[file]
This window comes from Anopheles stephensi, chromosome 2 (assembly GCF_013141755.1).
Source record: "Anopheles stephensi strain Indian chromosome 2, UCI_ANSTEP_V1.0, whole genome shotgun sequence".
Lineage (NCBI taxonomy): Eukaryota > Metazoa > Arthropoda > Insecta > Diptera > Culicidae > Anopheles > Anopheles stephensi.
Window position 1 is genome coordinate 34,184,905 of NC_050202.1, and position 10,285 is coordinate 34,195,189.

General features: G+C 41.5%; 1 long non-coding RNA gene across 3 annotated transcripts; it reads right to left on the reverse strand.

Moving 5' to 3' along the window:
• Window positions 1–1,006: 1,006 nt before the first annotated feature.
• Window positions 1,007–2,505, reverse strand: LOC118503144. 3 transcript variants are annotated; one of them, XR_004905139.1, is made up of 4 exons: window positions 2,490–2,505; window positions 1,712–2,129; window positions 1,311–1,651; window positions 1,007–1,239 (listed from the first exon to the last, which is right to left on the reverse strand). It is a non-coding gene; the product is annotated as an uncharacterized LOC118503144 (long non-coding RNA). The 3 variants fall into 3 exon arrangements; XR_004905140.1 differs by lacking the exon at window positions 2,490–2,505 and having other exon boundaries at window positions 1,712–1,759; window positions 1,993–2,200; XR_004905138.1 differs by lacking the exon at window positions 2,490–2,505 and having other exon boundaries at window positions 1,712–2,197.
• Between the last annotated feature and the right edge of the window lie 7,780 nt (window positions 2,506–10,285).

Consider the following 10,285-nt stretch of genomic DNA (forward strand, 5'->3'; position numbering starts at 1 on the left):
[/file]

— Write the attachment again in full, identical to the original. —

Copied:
This window comes from Anopheles stephensi, chromosome 2 (assembly GCF_013141755.1).
Source record: "Anopheles stephensi strain Indian chromosome 2, UCI_ANSTEP_V1.0, whole genome shotgun sequence".
Lineage (NCBI taxonomy): Eukaryota > Metazoa > Arthropoda > Insecta > Diptera > Culicidae > Anopheles > Anopheles stephensi.
Window position 1 is genome coordinate 34,184,905 of NC_050202.1, and position 10,285 is coordinate 34,195,189.

General features: G+C 41.5%; 1 long non-coding RNA gene across 3 annotated transcripts; it reads right to left on the reverse strand.

Moving 5' to 3' along the window:
• Window positions 1–1,006: 1,006 nt before the first annotated feature.
• Window positions 1,007–2,505, reverse strand: LOC118503144. 3 transcript variants are annotated; one of them, XR_004905139.1, is made up of 4 exons: window positions 2,490–2,505; window positions 1,712–2,129; window positions 1,311–1,651; window positions 1,007–1,239 (listed from the first exon to the last, which is right to left on the reverse strand). It is a non-coding gene; the product is annotated as an uncharacterized LOC118503144 (long non-coding RNA). The 3 variants fall into 3 exon arrangements; XR_004905140.1 differs by lacking the exon at window positions 2,490–2,505 and having other exon boundaries at window positions 1,712–1,759; window positions 1,993–2,200; XR_004905138.1 differs by lacking the exon at window positions 2,490–2,505 and having other exon boundaries at window positions 1,712–2,197.
• Between the last annotated feature and the right edge of the window lie 7,780 nt (window positions 2,506–10,285).

Consider the following 10,285-nt stretch of genomic DNA (forward strand, 5'->3'; position numbering starts at 1 on the left):